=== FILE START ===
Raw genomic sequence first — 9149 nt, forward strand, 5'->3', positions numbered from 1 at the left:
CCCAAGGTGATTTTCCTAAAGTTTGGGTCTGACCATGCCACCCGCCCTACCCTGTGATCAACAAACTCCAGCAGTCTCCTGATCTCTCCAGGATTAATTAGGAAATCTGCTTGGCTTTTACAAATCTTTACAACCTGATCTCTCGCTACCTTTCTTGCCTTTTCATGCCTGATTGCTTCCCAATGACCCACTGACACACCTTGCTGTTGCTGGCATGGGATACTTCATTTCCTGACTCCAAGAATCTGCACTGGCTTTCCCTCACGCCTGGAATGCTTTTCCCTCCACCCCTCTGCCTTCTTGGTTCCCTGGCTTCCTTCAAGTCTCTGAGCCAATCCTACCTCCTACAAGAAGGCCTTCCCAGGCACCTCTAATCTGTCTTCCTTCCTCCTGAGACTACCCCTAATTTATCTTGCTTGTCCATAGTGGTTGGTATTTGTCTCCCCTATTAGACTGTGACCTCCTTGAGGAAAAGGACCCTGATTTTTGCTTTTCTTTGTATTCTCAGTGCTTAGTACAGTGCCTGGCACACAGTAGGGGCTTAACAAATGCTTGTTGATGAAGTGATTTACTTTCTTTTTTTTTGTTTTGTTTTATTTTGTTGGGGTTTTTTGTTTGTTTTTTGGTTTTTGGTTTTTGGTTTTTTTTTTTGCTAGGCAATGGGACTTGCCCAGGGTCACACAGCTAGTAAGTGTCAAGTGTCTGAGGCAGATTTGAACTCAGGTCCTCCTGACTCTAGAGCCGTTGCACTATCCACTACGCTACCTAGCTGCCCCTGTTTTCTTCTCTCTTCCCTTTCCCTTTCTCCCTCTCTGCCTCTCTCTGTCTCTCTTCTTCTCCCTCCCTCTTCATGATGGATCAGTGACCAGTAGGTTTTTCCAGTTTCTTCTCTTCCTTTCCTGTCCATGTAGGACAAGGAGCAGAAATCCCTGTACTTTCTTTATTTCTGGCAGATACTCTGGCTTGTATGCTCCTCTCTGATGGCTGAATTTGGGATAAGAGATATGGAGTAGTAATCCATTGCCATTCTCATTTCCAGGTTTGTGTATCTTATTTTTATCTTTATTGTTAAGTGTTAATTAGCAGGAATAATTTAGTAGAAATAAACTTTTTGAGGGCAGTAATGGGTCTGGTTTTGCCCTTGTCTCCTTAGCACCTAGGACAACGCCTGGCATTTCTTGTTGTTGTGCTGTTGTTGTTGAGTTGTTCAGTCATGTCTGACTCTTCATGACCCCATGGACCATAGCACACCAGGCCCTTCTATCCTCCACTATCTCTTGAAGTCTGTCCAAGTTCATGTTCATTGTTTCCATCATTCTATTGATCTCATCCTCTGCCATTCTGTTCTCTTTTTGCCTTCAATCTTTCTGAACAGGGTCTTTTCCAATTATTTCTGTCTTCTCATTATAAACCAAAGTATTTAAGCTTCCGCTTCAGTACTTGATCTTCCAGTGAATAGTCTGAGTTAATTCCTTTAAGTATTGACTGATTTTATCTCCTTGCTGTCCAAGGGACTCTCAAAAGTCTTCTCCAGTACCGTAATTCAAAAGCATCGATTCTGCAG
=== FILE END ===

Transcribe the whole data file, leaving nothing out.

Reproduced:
Raw genomic sequence first — 9149 nt, forward strand, 5'->3', positions numbered from 1 at the left:
CCCAAGGTGATTTTCCTAAAGTTTGGGTCTGACCATGCCACCCGCCCTACCCTGTGATCAACAAACTCCAGCAGTCTCCTGATCTCTCCAGGATTAATTAGGAAATCTGCTTGGCTTTTACAAATCTTTACAACCTGATCTCTCGCTACCTTTCTTGCCTTTTCATGCCTGATTGCTTCCCAATGACCCACTGACACACCTTGCTGTTGCTGGCATGGGATACTTCATTTCCTGACTCCAAGAATCTGCACTGGCTTTCCCTCACGCCTGGAATGCTTTTCCCTCCACCCCTCTGCCTTCTTGGTTCCCTGGCTTCCTTCAAGTCTCTGAGCCAATCCTACCTCCTACAAGAAGGCCTTCCCAGGCACCTCTAATCTGTCTTCCTTCCTCCTGAGACTACCCCTAATTTATCTTGCTTGTCCATAGTGGTTGGTATTTGTCTCCCCTATTAGACTGTGACCTCCTTGAGGAAAAGGACCCTGATTTTTGCTTTTCTTTGTATTCTCAGTGCTTAGTACAGTGCCTGGCACACAGTAGGGGCTTAACAAATGCTTGTTGATGAAGTGATTTACTTTCTTTTTTTTTGTTTTGTTTTATTTTGTTGGGGTTTTTTGTTTGTTTTTTGGTTTTTGGTTTTTGGTTTTTTTTTTTGCTAGGCAATGGGACTTGCCCAGGGTCACACAGCTAGTAAGTGTCAAGTGTCTGAGGCAGATTTGAACTCAGGTCCTCCTGACTCTAGAGCCGTTGCACTATCCACTACGCTACCTAGCTGCCCCTGTTTTCTTCTCTCTTCCCTTTCCCTTTCTCCCTCTCTGCCTCTCTCTGTCTCTCTTCTTCTCCCTCCCTCTTCATGATGGATCAGTGACCAGTAGGTTTTTCCAGTTTCTTCTCTTCCTTTCCTGTCCATGTAGGACAAGGAGCAGAAATCCCTGTACTTTCTTTATTTCTGGCAGATACTCTGGCTTGTATGCTCCTCTCTGATGGCTGAATTTGGGATAAGAGATATGGAGTAGTAATCCATTGCCATTCTCATTTCCAGGTTTGTGTATCTTATTTTTATCTTTATTGTTAAGTGTTAATTAGCAGGAATAATTTAGTAGAAATAAACTTTTTGAGGGCAGTAATGGGTCTGGTTTTGCCCTTGTCTCCTTAGCACCTAGGACAACGCCTGGCATTTCTTGTTGTTGTGCTGTTGTTGTTGAGTTGTTCAGTCATGTCTGACTCTTCATGACCCCATGGACCATAGCACACCAGGCCCTTCTATCCTCCACTATCTCTTGAAGTCTGTCCAAGTTCATGTTCATTGTTTCCATCATTCTATTGATCTCATCCTCTGCCATTCTGTTCTCTTTTTGCCTTCAATCTTTCTGAACAGGGTCTTTTCCAATTATTTCTGTCTTCTCATTATAAACCAAAGTATTTAAGCTTCCGCTTCAGTACTTGATCTTCCAGTGAATAGTCTGAGTTAATTCCTTTAAGTATTGACTGATTTTATCTCCTTGCTGTCCAAGGGACTCTCAAAAGTCTTCTCCAGTACCGTAATTCAAAAGCATCGATTCTGCAG